2 other, and accounting information makes that possible (Watson, et al., 2007). It serves many important purposes for accounting education, for instance, helping users in making critical decisions relevant to the effective allocation of scarce resources. As indicated by Hines (1988), accounting has a long history, it has been seen as being socially constructed and practiced by people for people and, therefore, it has more of an art rather than a science. Unlike other professions, which have a body of theoretical knowledge to depend on to make decisions, accounting has evolved as a craft with few rules and little to no theoretical knowledge underpinning its practice and function (Pfeffer, et al., 2002). The purpose of this study is to examine the importance of accounting as a subject in a business school in the future. The study found that most students did not have the knowledge of accounting practice before joining the university, but after joining the university they realized the importance of accounting practices. The paper is organised as follows: the next section describes the research methodology. It is then followed by background and discussion of accounting education issues. This will give brief information about the accounting subject, which is being taught in business schools. Finally, conclusions, limitations and further research are presented in the study. RESEARCH METHODOLOGY The paper reflects on a literature review, with special focus on empirical reports and institutional studies like those prepared by the American Accounting Association (AAA), the Institute of Management Accountants (IMA), and AICPA, but also including academic articles and online information on accounting education. These reports and studies were jointly focused to write a high-level thought out piece, supported by evidence where possible, about the future of accounting education. The researcher discusses the literature s principal findings and exhorts accounting practitioners to become actively engaged in supporting fundamental reform in accounting education. The method followed, entailed a literature review to determine general trends in education and to discuss issues related to the perilous future of accounting education and how these anticipated risks can be avoided to attract more students in a first-year accounting course. This depends on substantive changes to the current educational model. BACKGROUND AND DISCUSSION OF ACCOUNTING EDUCATION ISSUES Over the past decade, accounting has changed, not just within the existence of the field; it has also witnessed the extending of it as a major or study. Accounting is one of the oldest professions. We can see an immense difference between accounting in the past compared to our daily accounting in the way accounting information is organized. Lack of technology also influenced the ability to organize accounting information in the past (Watson, et al., 2007). Prior literature The accounting research which has been conducted in the past is not innovative enough and also its findings are detached from the accounting practice and society (Shaftel, et al., 2005). There has been an apparent gap in the accounting research and practices and there is an argument that the accounting research should focus upon improving accounting practices rather than simply understanding or describing, or criticizing the practices (Rezaee et al., 2006). There is a need in identify the impact The Journal of Human Resource and Adult Learning, Vol. 9, Num. 2, December 2013 issue 63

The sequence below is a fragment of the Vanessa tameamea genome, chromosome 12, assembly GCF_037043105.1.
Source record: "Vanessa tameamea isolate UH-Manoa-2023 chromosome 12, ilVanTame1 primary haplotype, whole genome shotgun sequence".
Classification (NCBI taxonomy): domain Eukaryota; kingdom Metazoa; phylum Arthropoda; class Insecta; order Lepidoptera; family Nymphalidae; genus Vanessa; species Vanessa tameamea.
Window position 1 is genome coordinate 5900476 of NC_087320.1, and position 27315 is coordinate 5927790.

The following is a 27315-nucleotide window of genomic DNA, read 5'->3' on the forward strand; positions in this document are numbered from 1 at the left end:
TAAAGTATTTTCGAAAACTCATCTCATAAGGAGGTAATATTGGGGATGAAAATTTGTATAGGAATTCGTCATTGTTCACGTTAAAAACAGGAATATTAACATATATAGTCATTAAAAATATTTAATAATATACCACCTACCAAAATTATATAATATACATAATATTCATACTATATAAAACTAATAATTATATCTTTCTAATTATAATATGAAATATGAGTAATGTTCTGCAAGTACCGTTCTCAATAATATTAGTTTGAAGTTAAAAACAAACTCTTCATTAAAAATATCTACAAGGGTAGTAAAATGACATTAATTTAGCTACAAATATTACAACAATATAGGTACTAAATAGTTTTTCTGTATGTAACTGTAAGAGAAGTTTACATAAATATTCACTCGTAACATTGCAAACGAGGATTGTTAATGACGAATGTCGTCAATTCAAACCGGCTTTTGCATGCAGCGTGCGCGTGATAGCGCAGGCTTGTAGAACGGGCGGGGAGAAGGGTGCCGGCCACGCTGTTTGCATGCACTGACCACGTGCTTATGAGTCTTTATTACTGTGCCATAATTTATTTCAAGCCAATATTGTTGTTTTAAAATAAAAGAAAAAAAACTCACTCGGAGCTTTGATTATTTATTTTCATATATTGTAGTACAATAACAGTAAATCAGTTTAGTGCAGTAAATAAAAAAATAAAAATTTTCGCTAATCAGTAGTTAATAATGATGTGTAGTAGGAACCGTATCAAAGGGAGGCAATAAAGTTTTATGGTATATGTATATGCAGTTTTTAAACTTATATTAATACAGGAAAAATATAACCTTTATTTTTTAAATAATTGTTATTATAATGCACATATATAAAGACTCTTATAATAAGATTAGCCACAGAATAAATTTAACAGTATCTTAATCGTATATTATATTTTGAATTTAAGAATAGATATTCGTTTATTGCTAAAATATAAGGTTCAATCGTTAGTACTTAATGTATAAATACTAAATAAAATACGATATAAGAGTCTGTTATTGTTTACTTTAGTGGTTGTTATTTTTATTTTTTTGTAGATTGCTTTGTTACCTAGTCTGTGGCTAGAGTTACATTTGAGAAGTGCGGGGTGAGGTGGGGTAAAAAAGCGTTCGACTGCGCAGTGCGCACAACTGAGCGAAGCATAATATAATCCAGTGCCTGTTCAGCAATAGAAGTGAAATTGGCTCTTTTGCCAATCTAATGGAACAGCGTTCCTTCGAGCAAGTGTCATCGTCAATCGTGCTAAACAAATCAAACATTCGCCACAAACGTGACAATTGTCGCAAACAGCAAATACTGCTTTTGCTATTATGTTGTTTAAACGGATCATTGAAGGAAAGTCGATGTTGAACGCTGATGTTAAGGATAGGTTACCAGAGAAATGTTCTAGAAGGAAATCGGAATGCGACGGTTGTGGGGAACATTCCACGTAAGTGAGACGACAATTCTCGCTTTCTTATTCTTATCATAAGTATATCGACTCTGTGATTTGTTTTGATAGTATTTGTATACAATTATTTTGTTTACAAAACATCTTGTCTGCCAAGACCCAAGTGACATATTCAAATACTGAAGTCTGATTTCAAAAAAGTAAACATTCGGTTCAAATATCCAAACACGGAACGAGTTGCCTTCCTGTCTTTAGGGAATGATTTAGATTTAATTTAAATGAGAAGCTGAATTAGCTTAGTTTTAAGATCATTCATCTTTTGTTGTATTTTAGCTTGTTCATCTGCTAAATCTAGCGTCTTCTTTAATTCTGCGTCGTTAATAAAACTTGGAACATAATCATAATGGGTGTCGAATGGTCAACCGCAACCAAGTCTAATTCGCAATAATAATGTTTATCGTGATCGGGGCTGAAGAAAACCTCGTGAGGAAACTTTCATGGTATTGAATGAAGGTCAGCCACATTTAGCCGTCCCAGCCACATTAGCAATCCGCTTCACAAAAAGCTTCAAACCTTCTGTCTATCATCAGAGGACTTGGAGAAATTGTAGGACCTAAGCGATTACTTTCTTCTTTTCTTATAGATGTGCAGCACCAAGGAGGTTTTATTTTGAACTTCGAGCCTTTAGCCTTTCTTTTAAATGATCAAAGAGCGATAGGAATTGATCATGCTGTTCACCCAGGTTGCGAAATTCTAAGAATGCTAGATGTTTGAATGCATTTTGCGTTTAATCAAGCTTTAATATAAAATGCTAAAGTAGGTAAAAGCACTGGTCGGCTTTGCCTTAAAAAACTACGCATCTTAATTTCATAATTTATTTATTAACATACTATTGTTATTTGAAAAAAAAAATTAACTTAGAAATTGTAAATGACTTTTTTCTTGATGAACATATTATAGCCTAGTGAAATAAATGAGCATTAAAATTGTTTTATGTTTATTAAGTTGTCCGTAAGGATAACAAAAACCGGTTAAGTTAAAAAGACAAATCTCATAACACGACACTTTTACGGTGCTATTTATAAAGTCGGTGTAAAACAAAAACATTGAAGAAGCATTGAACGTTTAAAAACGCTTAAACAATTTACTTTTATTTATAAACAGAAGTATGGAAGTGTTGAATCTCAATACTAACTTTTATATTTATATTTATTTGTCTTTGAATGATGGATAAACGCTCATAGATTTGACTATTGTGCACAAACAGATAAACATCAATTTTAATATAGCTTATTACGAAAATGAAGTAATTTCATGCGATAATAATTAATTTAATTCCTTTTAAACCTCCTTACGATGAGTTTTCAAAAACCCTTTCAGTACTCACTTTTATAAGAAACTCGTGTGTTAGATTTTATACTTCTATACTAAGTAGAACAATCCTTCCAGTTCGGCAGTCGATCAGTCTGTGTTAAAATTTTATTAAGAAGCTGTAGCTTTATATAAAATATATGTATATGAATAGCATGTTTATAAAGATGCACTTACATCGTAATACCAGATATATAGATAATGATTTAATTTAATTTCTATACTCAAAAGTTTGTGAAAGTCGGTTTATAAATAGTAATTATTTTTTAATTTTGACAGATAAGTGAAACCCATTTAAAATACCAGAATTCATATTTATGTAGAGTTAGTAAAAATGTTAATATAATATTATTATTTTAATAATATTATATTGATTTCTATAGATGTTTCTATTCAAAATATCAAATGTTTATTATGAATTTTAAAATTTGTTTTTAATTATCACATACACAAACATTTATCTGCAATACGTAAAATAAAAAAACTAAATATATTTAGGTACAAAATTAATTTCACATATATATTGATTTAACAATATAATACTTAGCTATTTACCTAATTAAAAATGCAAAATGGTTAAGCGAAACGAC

3 accounting research will have on the accounting practices and links should be established between research output, practice, and social impact. Many researchers studied the situation of accounting education, and its efficiency and all agreed on the existence of the gap between accounting education and career (Bierstaker, et al., 2004). They also indicated that accounting education does not meet demands of the enterprises. In addition, a number of studies addressed the role of universities and accounting institutions in closing the gap between accounting education and career. They agreed about the effect of the types of courses and lessons which are provided to the students and they agreed that the lessons should be upgraded to meet the needs of the market. Ways and methods of teaching were also discussed to close the existing gap mentioned by Shaftel et al. (2005). As indicated by Blackmore, et al. (2006) there are various benefits of accounting being taught in business schools and they have gained more importance recently as many companies are collapsing across the world due to lack of proper accounting practices. This is one of my reasons to address this topic. In this study it has been analyzed that a literature search has been conducted for the future of accounting as a subject taught in business schools. For instance, a study done by Apostolou, et al. (2001) indicated that accounting is an important tool in a business for decision making since it helps in business planning for performance measures. Moreover, it is helpful in making decisions for the overall growth of organisation especially in terms of the knowledge of accounting which is delivered at higher level and found helpful for students as they better understand the practices. If accounts of the company are properly prepared then we can know about the areas where improvement is needed and thus, analyze the importance of future of accounting as a course in business schools (Shattock, 2007). A significant number of studies have been conducted to address various aspects of the introductory accounting education. For example, studies have examined the determinants of student performance in the first accounting course (Doran, et al., 1991; Eskew and Faley, 1988), the possible effect of gender on accounting course performance (Buckless, et al., 1991), and the prediction of student performance in upper-level accounting courses based, in part, on performance in the introductory courses (Bennett, et al., 2004). There has also been a sizable amount of research and discussion on the appropriate content of the first accounting course (AECC, 1992; Baldwin and Ingram, 1991; Cherry and Mintz, 1996). The summaries of accounting education research presented by Rebele, et al. (1998), however, reveals that no empirical study has performed a direct assessment of accounting students' perceptions regarding any individual accounting course. Nor has any study performed an assessment of the relationship between course perceptions and major selection. A study by Friedlan (1995) asked Canadian accounting students, both at the beginning and end of the course, about the perceived importance of 12 skills on their ability to perform well in introductory accounting, and the importance of 13 skills for performance as accounting practitioners. While the Friedlan study assessed students' perceptions of the skills needed to perform well academically and professionally, it did not directly assess students' perceptions of the introductory accounting course itself. There has also been some empirical research on how various categories of instructors (e.g. accounting, business) view the first course in accounting (Cherry and Mintz, 1996) and on students' general perception of accounting, accountants, and the accounting profession (Cohen and Hanno, 1993). However, studies involving students' perceptions of accounting typically ask students one or only a few attitudinal/perceptual questions at the end of the course. These studies then compare responses to these few items across groups of students exposed to different pedagogy during the course (Daroca and Nourayi, 1994). Accordingly, these prior studies have incorporated attitudinal questions, but have not adequately addressed student attitudes. Additionally, 64 The Journal of Human Resource and Adult Learning, Vol.9, Num. 2, December 2013 issue